Vulnerabilities / Threats
1/10/2012
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When Someone Else's Insider Is Your Threat

Contract language and enforcement are necessary to protect your IP in another company's network. Just ask Symantec, which had its source code stolen from a third party by hackers.

Protecting intellectual property against insiders is tough enough when the insiders are a company's own employees. The problem becomes even more difficult when a third party -- whether a vendor or customer -- has access to confidential information.

Just ask Symantec. Last week, the company confirmed that a group of hackers had stolen the source code to two of the firm's older products -- Endpoint Protection 11.0 and Antivirus 10.2 -- from a third party. The group of allegedly Indian hackers, using the name "The Lords of Dharmaraja," claimed that the leak came from the Indian government and planned to release the code to the public.

"Symantec’s own network was not breached, but rather that of a third party entity," a Symantec spokesman said in an e-mailed statement.'"We are still gathering information on the details and are not in a position to provide specifics on the third party involved."

The leak is an embarrassment to the company, but Symantec maintains that it does not represent a major threat. The source code from the two program is four to five years old, Paden says.

"Presently, we have no indication that the code disclosure impacts the functionality or security of Symantec’s solutions," he says. "In 2010 alone, we distributed 10 million updates to our products in response to new cyber threats. If you extrapolate to four and five years, you can get an idea of how much our ... code has evolved over the following years."

Yet, a significant question for companies is why did the Indian government, if the code was indeed stolen from the government, keep the code so long, says Rob Rachwald, director of security strategy for Imperva.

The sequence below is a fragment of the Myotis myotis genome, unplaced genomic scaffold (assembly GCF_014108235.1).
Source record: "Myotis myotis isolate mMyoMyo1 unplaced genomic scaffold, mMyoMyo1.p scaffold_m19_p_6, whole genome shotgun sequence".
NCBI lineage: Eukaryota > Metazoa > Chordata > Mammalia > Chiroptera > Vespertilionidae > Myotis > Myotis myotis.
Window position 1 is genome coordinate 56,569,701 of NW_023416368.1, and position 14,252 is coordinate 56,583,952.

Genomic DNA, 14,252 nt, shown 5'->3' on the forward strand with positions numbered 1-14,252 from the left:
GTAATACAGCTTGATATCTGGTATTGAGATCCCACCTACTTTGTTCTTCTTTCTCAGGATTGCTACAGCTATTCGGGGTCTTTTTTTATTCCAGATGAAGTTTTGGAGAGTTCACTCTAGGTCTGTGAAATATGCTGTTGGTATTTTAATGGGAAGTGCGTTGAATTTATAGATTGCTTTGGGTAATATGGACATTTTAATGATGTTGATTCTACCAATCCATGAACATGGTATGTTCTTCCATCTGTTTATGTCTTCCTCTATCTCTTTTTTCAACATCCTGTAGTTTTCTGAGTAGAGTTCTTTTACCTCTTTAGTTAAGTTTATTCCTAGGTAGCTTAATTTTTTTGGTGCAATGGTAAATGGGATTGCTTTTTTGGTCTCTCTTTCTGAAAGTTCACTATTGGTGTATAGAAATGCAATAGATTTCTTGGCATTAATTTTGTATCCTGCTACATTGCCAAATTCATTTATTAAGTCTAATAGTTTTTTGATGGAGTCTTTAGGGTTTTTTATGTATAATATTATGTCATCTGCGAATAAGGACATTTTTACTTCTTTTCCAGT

"This incident will change how companies go about letting governments vet their source code," he says. "I don't think they will just hand it over anymore."

Companies need to rethink their approach, not just to their government clients, but to any third party that has access to their proprietary information, says Michael R. Overly, a partner in the security and information practice at law firm Foley & Lardner LLP. Every company should follow a three-step plan: do their due diligence and investigate the third party, create a contract that holds the third party liable, and follow up with the firm to validate its compliance.

"This is a sliding scale," he says. "You don't do all of this for every transaction. It depends on the sensitivity of the information."

Due diligence is extremely important because in many cases, such as with many commodity cloud vendors, a company cannot change the contract, says Overly. Checking on the third party's security measures, conducting audits, and even site visits can help assure a company that their partner will take data security seriously. When the contract is negotiable, placing liability on the third party can help address concerns.

"It is not enough to do due diligence," Overly says. "If the vendor has no responsibility for your data, then it doesn't mean much."

Validating that the third party is following the contract with periodic compliance check is also important, says Jason Lewis, chief technology officer of Lookingglass Cyber Solutions, a security monitoring and intelligence provider.

"I can tell someone to do something, but if they are intent on doing the opposite, there's little you can do about it," he says.

Technology can both be a contract requirement and a way to ensure compliance. Companies looking for a good place to start should refer to their own practices, says Nikfar Khaleeli, group product marketing manager for data-loss protection at McAfee.

"When you are working with anyone, you need to extend your data protection practices out and make sure that your third-party vendor is following the policies as well," he says.

For third parties that may not protect the data as stringently as the intellectual property owner, digital rights management (DRM) technology can act as a gatekeeper, allowing the owner to have some control over access to the confidential information.

In the case of Symantec, for example, the company could have encrypted the information with a DRM scheme and revoked the keys to its source code after a certain time period. The company would not have then had to worry less about whether copies of the code continued to exist.

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